It’s not the first time and it won’t be the last, but this past week’s weather hasn’t been easy on ranchers and others who make a living outdoors. There was no midnight mention of bold plans or sustainability by people with advanced degrees and clean shoes. This is sustainability in action.
The night sky gave way to the occasional spotlight from a pickup rolling through a pasture or a field of cornstalks. Barn lights burned through the night as calves plucked, still steaming, from the ground were brought in to warm. Hot boxes were bed with clean straw, and pickups idled through the night, empty travel coffee cups on the floor and wet gloves drying on the dashboard.
In the corner of the barn, the pile of colostrum supplement pouches grew, and cow calf pairs lay together on straw on the south side of windbreaks. The mountain of dirty, muddy, and slimy clothes grew through the week.
Bleary eyed stockmen passed one another at the fuel station — again — and gave updates to one another about how they are faring against Ma Nature. Calf tallies are given while coveralls and scotch caps serve as badges shared by those entrenched in the same, cold battle to get the chance to do it again next year. Farm radio and podcasts and basketball games all played over pickup and tractor speakers, each forecast met simultaneously with a groan and the anticipation of warmer nights.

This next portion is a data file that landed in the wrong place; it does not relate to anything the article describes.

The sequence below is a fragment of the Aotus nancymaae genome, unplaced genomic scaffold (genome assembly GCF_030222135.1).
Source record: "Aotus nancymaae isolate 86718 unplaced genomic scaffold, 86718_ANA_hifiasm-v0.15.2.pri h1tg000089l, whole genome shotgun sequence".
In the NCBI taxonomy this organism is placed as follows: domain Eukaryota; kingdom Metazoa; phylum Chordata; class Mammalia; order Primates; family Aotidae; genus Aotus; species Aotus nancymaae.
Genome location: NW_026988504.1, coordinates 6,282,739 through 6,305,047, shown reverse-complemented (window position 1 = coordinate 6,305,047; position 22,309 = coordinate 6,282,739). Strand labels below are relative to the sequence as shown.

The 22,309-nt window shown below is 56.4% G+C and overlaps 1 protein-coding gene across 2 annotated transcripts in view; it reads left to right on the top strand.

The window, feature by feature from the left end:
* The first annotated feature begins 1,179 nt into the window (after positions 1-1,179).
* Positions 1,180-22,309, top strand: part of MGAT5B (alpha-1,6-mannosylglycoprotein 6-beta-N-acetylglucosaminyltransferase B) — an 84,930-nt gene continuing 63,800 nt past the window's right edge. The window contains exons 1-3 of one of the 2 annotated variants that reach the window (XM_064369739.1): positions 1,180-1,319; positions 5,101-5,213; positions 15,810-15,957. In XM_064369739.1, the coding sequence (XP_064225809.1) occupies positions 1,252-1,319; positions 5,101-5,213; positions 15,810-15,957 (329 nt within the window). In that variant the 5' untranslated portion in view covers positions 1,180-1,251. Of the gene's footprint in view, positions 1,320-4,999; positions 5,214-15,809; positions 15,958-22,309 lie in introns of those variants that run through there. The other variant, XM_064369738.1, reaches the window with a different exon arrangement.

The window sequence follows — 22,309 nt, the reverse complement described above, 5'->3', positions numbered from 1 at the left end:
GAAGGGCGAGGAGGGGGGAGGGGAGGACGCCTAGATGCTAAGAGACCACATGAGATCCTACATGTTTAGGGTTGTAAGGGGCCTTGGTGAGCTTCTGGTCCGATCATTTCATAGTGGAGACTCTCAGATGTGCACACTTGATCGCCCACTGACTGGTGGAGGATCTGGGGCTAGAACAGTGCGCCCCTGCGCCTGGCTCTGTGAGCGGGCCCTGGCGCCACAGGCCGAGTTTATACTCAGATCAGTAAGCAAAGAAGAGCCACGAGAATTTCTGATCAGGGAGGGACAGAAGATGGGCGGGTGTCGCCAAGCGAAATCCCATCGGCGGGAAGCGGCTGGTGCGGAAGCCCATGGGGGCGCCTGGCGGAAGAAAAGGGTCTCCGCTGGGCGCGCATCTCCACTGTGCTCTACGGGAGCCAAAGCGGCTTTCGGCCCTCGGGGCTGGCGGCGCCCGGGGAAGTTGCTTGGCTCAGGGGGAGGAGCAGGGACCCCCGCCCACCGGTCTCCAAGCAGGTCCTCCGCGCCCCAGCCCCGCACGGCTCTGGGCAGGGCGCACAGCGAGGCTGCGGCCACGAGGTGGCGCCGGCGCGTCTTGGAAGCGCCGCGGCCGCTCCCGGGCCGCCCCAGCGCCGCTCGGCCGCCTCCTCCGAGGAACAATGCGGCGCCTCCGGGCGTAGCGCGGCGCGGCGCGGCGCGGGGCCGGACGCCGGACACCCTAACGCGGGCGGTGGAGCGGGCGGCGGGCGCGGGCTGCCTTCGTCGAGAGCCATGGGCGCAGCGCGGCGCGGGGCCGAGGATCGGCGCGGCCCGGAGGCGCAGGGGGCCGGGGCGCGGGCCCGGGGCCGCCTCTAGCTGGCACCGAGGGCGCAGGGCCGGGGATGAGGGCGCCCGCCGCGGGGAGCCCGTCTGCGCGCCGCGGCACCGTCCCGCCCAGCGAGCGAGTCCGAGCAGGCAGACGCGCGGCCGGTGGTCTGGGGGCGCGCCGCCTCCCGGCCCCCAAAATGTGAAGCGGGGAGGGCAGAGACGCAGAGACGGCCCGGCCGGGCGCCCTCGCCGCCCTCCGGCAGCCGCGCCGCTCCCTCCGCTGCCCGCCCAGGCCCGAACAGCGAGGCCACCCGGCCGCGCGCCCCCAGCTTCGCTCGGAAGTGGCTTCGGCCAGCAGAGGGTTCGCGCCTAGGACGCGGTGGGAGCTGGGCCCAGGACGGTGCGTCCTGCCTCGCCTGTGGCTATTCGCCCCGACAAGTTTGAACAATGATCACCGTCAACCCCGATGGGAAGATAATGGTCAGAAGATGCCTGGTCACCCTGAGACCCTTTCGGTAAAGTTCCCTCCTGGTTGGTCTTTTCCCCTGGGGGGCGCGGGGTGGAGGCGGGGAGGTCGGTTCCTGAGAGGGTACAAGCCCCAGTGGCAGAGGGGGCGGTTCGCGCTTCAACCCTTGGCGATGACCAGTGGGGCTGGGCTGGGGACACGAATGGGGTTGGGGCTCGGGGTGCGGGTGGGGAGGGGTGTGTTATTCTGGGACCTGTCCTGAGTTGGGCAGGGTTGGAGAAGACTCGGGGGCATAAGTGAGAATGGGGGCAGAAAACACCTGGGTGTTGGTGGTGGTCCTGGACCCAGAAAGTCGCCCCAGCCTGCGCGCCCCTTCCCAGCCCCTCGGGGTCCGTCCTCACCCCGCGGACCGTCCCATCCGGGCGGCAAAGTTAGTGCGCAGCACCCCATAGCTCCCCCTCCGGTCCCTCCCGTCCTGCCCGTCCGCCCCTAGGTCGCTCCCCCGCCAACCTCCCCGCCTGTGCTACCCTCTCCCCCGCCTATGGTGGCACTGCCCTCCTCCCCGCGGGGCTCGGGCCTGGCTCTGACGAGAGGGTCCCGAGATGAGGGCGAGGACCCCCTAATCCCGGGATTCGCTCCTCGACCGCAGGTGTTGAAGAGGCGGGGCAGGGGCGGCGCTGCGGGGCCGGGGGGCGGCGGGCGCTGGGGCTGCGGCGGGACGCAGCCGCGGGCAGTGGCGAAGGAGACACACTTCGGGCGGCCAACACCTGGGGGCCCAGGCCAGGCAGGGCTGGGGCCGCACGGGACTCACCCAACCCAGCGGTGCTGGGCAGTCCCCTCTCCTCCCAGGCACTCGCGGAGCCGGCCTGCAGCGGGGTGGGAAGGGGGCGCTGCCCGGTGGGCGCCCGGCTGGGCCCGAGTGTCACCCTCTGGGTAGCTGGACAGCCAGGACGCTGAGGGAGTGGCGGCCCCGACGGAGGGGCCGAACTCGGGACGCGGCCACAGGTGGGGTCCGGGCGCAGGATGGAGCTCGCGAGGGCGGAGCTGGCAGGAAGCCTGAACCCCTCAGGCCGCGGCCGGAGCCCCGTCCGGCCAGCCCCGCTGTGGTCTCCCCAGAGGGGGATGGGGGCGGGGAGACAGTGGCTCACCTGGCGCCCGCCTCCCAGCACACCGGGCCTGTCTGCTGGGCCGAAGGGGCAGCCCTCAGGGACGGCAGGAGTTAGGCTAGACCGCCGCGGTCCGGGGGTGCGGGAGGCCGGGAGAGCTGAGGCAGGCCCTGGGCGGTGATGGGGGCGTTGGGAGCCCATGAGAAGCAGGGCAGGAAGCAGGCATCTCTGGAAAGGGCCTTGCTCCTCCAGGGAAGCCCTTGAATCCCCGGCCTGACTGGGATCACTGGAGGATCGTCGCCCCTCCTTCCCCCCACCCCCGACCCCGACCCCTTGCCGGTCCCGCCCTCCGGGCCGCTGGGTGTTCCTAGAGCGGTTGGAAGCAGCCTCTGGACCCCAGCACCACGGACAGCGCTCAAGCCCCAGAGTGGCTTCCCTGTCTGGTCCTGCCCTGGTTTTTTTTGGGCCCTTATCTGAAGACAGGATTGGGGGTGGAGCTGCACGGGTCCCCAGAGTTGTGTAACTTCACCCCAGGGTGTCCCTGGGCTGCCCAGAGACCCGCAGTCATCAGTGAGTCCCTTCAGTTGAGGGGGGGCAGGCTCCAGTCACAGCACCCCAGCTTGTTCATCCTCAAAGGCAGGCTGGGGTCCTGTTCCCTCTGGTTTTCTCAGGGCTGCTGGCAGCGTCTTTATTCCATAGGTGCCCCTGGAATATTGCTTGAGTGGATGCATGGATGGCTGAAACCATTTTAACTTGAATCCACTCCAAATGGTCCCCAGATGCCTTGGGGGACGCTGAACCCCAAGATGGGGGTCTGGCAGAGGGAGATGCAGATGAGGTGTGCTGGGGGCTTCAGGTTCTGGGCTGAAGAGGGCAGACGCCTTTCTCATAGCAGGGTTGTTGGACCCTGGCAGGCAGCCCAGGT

Live calves are a piece of the sustainability picture, even when the salebarn check isn’t enough and never is. Working shoulder to shoulder with dad who thinks harder about retiring on nights like these is sustainability out here. The little kids, bundled to their eyeballs and watching bright lights gleam off ob chains are sustainability through the hope they too will want to spend their nights in a barn trying to save a calf. Sustainability is watching a calf flop to the ground and watching your mom tickle his nose and blow air into his lungs, bringing him to the point where he’ll sneeze and sit up with a wobbly head.
The quick pickup window conversations between ranchers is as much about increasing sustainability through monitoring one another’s mental health as it is a visit. If they have a good year, so does the feed store, the shop downtown, the FFA fundraiser, and the café. They’re sustaining their communities with their dirty hands and their clean money.
No one out here was reminding them to use best practices to care for their stock. No one out here was shaming ranchers for murder and no activists were there to help lift a calf into a warm backseat.
Bless the people who live sustainability each day, even if that’s not what they call it. Bless the kids dropped off at school who wave goodbye to their mom and the calves in her SUV en route back to the cows now that it’s above zero. Bless those who watch the vet suturing flesh torn by the teeth of a predator who does his best work this time of year. Bless whoever invented Tide pods and bless the consumers who will buy what we produce, not knowing us but trusting us to do what’s right. That, my friends, is a bold plan for sustainability.
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